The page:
Work and Learn Anywhere: 3 Rising Trends in Commercial Design and How to Adapt

06.29.2018

Sabrina Snyder

As walls come down, and the lines between indoors and outdoors blur, the need for connectivity and flexibility in commercial design and public spaces is at an all-time high. For example, think about today’s modern work places. A four-walled cubicle with a desk is no longer standard. More frequently, employees are set up in open floorplans and plugging in anywhere (and everywhere) is increasingly the norm. Despite this shift, employees – and their employers – still expect constant connections and maximum productivity.

As these environmental usages continually evolve, commercial design will need to adapt to offer different technology solutions. From open work spaces to meeting rooms, education facilities, and public spaces like restaurants, below are three options commercial designers should consider to effectively and safely provide power throughout any environment.

1. Turn Existing Furniture into a Power Source

According to The Workplace Network study, conducted by Knoll and UnWired (a U.K.-based events and publishing company that produces conferences and reports on all aspects of work, technology and the workplace), on a typical day in the office employees are only at their desks 47% of the time.  Meeting rooms are only in use between 50 and 60% of the time. The study surveyed leaders in charge of facilities and real estate at 46 global companies. Deemed the “hoteling” concept, many companies are now expanding the ways in which people can meet and work. Collaboration spaces or “huddle spaces” have replaced the cubicle. The option to work and learn anywhere is more than just a trend – it’s now an expectation – and to do so requires the ability to plug in. 

For commercial designers and architects looking to incorporate power into collaborative working and learning environments - whether it’s an office, library or university - there are a variety of solutions that can turn existing furniture into a power source. Tools like furniture feeds for a meeting room table or power-devices integrated directly into the furniture offer excellent solutions for both new construction and retrofit applications without compromising aesthetics.

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2. Offer Connections Outdoors

Jonathan Olivares, a New York–based designer and author of A Taxonomy of Office Chairs, has researched the challenges and possibilities of outdoor workspaces, and according to his findings,

“Some companies have outdoor spaces, but they treat them as leisure space: cafes, gardens, patios. I think if they put business furniture and power and data outside, that would make a huge difference. It would make it look like a workplace instead of a barbecue or café.

As working habits change and our mobile devices, attached to us like appendages, allow us the freedom to work outside traditional offices, increasingly we are seeking alternative spaces that make productive activities feasible outdoors. This in turn demands new types of outdoor furniture and architectural elements.”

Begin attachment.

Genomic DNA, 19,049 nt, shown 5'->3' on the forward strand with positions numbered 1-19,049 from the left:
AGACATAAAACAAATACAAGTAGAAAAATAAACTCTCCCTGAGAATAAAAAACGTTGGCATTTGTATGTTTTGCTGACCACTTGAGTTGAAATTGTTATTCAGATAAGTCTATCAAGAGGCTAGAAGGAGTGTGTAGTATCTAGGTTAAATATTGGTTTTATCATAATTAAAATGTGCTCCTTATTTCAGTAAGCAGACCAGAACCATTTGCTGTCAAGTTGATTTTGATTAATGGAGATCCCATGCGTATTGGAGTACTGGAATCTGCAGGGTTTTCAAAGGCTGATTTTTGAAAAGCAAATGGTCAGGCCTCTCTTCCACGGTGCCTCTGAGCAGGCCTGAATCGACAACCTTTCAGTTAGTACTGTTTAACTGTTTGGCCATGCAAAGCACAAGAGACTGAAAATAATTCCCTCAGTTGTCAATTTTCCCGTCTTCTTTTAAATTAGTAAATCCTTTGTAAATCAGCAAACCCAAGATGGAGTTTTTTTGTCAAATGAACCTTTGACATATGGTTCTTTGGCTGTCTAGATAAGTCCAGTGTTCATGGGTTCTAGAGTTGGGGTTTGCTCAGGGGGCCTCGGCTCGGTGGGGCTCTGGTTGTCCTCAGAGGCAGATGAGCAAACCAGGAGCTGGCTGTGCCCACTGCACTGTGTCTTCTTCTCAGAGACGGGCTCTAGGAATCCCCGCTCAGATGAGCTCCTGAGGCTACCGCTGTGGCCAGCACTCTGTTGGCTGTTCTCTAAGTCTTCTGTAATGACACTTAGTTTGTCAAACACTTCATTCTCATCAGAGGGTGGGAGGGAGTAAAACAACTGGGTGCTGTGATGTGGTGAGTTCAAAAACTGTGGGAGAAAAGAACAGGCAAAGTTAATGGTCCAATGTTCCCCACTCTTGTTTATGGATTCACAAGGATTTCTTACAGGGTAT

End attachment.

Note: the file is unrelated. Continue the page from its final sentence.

The simplest way to add power outdoors is to select solutions, like outdoor charging stations or pedestals, that blend seamlessly into existing landscapes. Manufacturers are designing these products to be outdoor-rated and built to withstand all weather conditions while offering USB outlets, power outlets and LED lights to illuminate pathways.

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3. Design for Convenience Now and in the Future

According to the Global Web Index survey on the use of connected devices, the average American consumer between the ages of 16-64 owns 3.64 connected devices (Source: Smart Insights). Each of these devices comes with its own charging needs, and an increasingly popular solution for charging in commercial spaces is via USB connections. However, USB solutions and their capabilities are frequently misunderstood by designers and specifiers. The right power offering for a space isn’t always about higher amperage – instead it’s about considering what devices users are trying to charge and what the space itself requires.

For example, a restaurant will likely encounter patrons needing to quickly charge a smartphone, which requires less power than larger devices. An office, on the other hand, will have a mixture of smartphones, tablets, wearables, and laptops that have more varied power demands. Multi-outlet systems that offer multiple access ports are best suited for airports and bars – places where it seems like there are never enough outlets – while pedestals or outdoor charging stations bring power to areas off the wall, whether in a central location or in an outdoor setting. There are many USB-based charging solutions that are highly suited for the diverse array of charging demands found in commercial and public spaces.

Conclusion

Adding power to existing furniture, providing connections outdoors and installing devices that can be easily replaced to adapt to ever-changing technologies can ensure a space is able to meet the demands of a new generation. Many of these changes even offer added benefits like reduced building operating costs and an elevated aesthetic, while simultaneously providing solutions that safely add power. Whether working to retrofit a space or design a new build, these tips will help specifiers, architects and designers alike stay on the forefront of change.

About the Author

Sabrina Snyder is a Product Marketing Manager for Legrand, specializing in new technologies, increasing indoor/outdoor productivity for facilities and innovations that maximize guest engagement in retail and hospitality spaces. Sabrina has a background in marketing communications and has been with Legrand for over 10 years.